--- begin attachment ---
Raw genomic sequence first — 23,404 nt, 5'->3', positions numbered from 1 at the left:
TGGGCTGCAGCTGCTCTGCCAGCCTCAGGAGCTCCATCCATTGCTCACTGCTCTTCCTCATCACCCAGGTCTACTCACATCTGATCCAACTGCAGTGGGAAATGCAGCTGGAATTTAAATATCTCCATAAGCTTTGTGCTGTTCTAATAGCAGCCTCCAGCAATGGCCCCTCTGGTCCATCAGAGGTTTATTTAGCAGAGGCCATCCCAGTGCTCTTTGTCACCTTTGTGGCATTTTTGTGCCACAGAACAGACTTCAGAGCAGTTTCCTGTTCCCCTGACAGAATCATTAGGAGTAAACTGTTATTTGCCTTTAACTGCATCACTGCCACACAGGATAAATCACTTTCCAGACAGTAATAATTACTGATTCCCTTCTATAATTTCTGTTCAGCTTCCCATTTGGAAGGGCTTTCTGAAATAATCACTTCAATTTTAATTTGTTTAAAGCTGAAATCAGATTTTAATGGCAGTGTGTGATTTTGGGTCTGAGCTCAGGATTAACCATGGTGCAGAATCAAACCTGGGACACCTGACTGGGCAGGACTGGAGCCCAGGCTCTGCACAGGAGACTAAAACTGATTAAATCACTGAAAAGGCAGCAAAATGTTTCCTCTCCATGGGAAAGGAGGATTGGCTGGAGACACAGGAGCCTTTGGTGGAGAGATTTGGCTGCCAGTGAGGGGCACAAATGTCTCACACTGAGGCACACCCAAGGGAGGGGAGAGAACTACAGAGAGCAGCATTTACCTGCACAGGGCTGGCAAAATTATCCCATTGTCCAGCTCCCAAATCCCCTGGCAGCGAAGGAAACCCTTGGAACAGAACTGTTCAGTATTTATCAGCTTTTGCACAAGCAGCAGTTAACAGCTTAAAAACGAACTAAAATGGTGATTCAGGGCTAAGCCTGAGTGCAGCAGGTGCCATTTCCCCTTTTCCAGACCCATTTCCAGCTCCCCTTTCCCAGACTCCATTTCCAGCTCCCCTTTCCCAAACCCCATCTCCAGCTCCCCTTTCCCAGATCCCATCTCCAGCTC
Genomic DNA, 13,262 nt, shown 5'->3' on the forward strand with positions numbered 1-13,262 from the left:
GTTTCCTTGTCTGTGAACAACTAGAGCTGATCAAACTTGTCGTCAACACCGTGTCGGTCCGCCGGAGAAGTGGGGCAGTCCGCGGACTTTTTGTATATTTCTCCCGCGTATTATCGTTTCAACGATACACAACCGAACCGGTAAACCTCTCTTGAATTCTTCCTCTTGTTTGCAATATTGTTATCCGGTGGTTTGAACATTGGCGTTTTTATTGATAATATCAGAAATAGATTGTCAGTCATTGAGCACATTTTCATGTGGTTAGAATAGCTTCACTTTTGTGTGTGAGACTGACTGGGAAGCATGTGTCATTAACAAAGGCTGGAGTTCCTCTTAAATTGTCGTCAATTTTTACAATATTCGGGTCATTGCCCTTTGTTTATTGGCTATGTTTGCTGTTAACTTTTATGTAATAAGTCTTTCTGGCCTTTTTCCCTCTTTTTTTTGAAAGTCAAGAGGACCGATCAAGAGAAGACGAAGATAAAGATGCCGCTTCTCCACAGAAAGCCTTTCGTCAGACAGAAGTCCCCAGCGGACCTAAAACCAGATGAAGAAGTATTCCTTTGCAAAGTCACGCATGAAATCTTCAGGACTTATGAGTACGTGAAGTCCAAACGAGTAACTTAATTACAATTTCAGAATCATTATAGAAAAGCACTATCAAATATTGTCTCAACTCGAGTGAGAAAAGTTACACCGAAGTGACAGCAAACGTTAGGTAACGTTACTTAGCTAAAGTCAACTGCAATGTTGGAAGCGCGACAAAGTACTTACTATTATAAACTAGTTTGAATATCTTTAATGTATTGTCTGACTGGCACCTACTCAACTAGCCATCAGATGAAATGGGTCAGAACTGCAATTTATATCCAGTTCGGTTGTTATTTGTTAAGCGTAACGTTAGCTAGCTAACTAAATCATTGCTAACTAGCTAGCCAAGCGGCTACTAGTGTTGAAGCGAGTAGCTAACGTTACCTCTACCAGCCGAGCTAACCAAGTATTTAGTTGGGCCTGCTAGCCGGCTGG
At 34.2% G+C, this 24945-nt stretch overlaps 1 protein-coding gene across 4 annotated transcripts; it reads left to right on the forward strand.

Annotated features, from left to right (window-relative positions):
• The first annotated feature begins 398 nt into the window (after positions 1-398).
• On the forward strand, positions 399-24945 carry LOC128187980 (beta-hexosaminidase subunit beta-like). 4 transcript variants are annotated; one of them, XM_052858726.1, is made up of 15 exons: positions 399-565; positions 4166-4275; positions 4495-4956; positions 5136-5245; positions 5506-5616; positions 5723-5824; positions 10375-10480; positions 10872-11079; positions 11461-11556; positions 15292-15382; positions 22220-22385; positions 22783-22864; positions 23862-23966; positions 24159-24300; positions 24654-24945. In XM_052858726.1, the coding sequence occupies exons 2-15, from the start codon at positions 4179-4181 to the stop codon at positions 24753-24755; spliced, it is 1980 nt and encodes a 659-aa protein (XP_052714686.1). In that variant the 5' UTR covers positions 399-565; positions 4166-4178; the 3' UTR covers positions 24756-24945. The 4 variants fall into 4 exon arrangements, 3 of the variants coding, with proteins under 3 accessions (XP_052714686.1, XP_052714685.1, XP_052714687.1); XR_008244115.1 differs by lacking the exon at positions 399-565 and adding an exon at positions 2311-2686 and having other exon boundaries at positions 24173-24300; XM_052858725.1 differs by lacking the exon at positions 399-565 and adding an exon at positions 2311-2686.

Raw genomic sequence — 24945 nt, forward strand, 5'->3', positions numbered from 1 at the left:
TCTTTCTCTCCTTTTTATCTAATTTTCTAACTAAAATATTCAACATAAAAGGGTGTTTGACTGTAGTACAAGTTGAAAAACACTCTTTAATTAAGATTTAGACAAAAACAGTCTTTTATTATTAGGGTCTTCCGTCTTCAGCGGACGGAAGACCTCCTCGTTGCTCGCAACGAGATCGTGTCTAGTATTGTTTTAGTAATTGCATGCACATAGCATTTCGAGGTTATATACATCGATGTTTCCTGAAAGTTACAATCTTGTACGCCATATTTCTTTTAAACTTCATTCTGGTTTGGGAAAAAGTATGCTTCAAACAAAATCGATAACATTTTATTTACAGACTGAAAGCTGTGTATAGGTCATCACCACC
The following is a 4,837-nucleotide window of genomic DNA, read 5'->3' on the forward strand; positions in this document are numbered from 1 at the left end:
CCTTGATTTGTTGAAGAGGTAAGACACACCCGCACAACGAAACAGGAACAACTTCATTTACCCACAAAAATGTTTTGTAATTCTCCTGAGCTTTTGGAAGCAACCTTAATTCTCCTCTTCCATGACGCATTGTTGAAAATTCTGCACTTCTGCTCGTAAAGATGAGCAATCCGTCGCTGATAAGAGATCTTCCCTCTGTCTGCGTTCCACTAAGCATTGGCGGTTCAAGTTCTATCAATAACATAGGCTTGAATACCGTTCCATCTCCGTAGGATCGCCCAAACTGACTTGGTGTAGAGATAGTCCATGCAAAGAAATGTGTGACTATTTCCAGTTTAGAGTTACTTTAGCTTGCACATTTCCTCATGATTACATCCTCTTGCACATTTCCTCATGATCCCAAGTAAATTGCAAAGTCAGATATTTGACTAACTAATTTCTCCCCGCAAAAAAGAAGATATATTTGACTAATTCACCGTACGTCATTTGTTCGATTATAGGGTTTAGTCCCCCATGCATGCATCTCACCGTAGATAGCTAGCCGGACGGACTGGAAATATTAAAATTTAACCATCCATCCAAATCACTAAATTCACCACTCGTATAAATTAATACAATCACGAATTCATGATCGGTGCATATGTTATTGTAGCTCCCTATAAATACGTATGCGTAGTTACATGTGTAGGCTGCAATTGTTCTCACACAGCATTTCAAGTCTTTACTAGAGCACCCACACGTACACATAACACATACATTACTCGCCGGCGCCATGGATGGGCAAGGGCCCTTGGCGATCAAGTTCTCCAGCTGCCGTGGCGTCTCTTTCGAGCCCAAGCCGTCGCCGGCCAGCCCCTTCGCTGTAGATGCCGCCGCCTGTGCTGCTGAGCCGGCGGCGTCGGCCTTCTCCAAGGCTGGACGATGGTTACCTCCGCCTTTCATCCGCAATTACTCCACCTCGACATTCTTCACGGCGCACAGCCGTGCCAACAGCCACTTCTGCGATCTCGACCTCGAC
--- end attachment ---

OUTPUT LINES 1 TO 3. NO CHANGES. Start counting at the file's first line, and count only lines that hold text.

Raw genomic sequence first — 23,404 nt, 5'->3', positions numbered from 1 at the left:
TGGGCTGCAGCTGCTCTGCCAGCCTCAGGAGCTCCATCCATTGCTCACTGCTCTTCCTCATCACCCAGGTCTACTCACATCTGATCCAACTGCAGTGGGAAATGCAGCTGGAATTTAAATATCTCCATAAGCTTTGTGCTGTTCTAATAGCAGCCTCCAGCAATGGCCCCTCTGGTCCATCAGAGGTTTATTTAGCAGAGGCCATCCCAGTGCTCTTTGTCACCTTTGTGGCATTTTTGTGCCACAGAACAGACTTCAGAGCAGTTTCCTGTTCCCCTGACAGAATCATTAGGAGTAAACTGTTATTTGCCTTTAACTGCATCACTGCCACACAGGATAAATCACTTTCCAGACAGTAATAATTACTGATTCCCTTCTATAATTTCTGTTCAGCTTCCCATTTGGAAGGGCTTTCTGAAATAATCACTTCAATTTTAATTTGTTTAAAGCTGAAATCAGATTTTAATGGCAGTGTGTGATTTTGGGTCTGAGCTCAGGATTAACCATGGTGCAGAATCAAACCTGGGACACCTGACTGGGCAGGACTGGAGCCCAGGCTCTGCACAGGAGACTAAAACTGATTAAATCACTGAAAAGGCAGCAAAATGTTTCCTCTCCATGGGAAAGGAGGATTGGCTGGAGACACAGGAGCCTTTGGTGGAGAGATTTGGCTGCCAGTGAGGGGCACAAATGTCTCACACTGAGGCACACCCAAGGGAGGGGAGAGAACTACAGAGAGCAGCATTTACCTGCACAGGGCTGGCAAAATTATCCCATTGTCCAGCTCCCAAATCCCCTGGCAGCGAAGGAAACCCTTGGAACAGAACTGTTCAGTATTTATCAGCTTTTGCACAAGCAGCAGTTAACAGCTTAAAAACGAACTAAAATGGTGATTCAGGGCTAAGCCTGAGTGCAGCAGGTGCCATTTCCCCTTTTCCAGACCCATTTCCAGCTCCCCTTTCCCAGACTCCATTTCCAGCTCCCCTTTCCCAAACCCCATCTCCAGCTCCCCTTTCCCAGATCCCATCTCCAGCTC
Genomic DNA, 13,262 nt, shown 5'->3' on the forward strand with positions numbered 1-13,262 from the left: